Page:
Millet, the French apparel leader, has gained recognition from local consumers for a variety of products including clothes, footwear, backpacks and accessories and other gear.
Renowned mountaineer Um Hong-gil serves as public relations chief. The company has more than 120 stores in Korea.
Smaller companies such as LG Fashion’s Lafuma and Wild Rose target a niche market with more fashion-oriented products for female customers.
As the market matures and competition heats up, companies are striving to diversify revenue sources.
Some are shifting their attention overseas, especially to China, one of the rapidly emerging apparel markets, growing at an average 14 percent over the past decade.
Labels including the North Face, Kolon Sport, Black Yak and Millet have made inroads into China. TrekSta made the first move in 1995.
Kolon Sport has opened 28 branches in China since 2006. Sales are projected to reach 10 billion won this year, more than triple those worth 3 billion won in 2009.
It aims to expand its sales volume in China to 100 billion won by 2015, the company said.
“China is transforming into an enormous consumer goods market from a manufacturing base,” a company official said. “We feel an urgent need for investment in distribution and marketing to take a leap forward to become a global brand.”
Millet is also stepping up efforts to expand its presence in China. The French firm has been operating a headquarter store in Beijing and several large branches across the country since 2008.
Local credit rating agency Korea Investors Service’s corporate finance group valued the Chinese clothing market at 80 trillion to 100 trillion won last year.
Its outdoor clothing sector will keep expanding with Chinese lifestyle increasingly embracing wellness as the country urbanizes and its income level goes up, a team researcher said in a report.
Industry observers project Korea’s outdoor market to see a slowdown in its growth rate.
After the decade’s high growth, Korea’s ripening market is expected to become more diversified and micro-targeted with the number of players and customers still on the rise.
The Korea Federation of Textile Industries noted that there will be a boom in environmentally friendly products and green manufacturing.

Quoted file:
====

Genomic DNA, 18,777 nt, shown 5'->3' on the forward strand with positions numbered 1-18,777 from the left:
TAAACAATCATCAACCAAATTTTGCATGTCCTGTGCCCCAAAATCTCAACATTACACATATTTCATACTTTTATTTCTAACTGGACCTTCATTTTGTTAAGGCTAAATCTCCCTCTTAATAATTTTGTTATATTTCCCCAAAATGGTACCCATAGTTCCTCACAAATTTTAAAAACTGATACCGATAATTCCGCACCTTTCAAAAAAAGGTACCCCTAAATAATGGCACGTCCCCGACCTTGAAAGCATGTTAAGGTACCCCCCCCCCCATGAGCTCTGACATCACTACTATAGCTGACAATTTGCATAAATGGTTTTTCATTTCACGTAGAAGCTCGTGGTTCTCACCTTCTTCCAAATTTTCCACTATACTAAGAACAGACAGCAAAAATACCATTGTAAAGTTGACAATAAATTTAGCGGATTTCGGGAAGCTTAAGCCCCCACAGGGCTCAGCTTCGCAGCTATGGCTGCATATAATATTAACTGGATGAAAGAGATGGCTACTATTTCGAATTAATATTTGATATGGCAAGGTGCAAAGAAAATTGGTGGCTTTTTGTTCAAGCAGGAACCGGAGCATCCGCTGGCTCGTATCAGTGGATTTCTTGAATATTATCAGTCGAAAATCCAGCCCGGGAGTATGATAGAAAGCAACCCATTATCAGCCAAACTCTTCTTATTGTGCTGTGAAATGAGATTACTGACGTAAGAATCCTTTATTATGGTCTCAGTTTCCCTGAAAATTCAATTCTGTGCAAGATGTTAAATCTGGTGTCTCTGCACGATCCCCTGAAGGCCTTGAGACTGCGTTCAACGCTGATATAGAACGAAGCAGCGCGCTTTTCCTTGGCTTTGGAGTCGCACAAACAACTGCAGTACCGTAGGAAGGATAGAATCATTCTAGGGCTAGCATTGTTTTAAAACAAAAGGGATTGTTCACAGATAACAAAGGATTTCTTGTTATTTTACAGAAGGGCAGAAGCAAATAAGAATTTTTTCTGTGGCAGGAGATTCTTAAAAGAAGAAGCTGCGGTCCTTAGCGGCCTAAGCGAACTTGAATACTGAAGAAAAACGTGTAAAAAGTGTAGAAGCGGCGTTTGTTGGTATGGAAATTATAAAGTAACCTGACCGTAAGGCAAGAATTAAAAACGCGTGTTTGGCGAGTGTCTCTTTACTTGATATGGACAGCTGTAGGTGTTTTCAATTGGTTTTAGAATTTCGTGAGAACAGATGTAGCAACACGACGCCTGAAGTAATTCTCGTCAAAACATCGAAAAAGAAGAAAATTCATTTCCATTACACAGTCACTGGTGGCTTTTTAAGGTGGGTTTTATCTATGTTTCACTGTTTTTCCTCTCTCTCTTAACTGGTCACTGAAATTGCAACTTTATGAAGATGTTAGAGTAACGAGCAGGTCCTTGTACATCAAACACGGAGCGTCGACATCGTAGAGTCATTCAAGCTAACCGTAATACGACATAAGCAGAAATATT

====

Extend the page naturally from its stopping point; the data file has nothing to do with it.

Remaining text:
“(Companies run) campaigns focused on promoting safety, environmental awareness, health and wellness to attract new customers,” it said.
Domestic and global fashion giants would spur competition as they seek to dive into the lucrative market taking advantage of their already-popular brands , according to a KIS official.
“It is going to be all about brands,” he said. “A large number of brand-conscious Koreans will probably choose well-known brands given the same quality, although they will have to pay more.”
In Korea, Cheil Industries is preparing to set out its outdoor business through a joint venture with an Italian label, La Sportiva.
The two signed an agreement in June to launch a global line of the 82-year-old technical outdoor apparel under the trademark.
La Sportiva said Samsung plans to open retail stores in Korea starting from 2011.
In the global market, multinational giants such as Nike and Adidas are gearing up to tap the segment with their outdoor lines, according to the industry.
Nike launched its outdoor brand All Condition Gear in the 1980s and has just launched its Nike 6.0 action sports brand.
Arch-rival Adidas plans to push its collection named Terrex. The German sport giant made such attempts in the past, but failed to build a strong footing.
The outdoor brand introduced in 2007 boasts more than $260 million annual revenue. Adidas said it plans to “establish itself as a benchmark in the outdoor sector by 2015.”
By Shin Hyon-hee (firstname.lastname@example.org)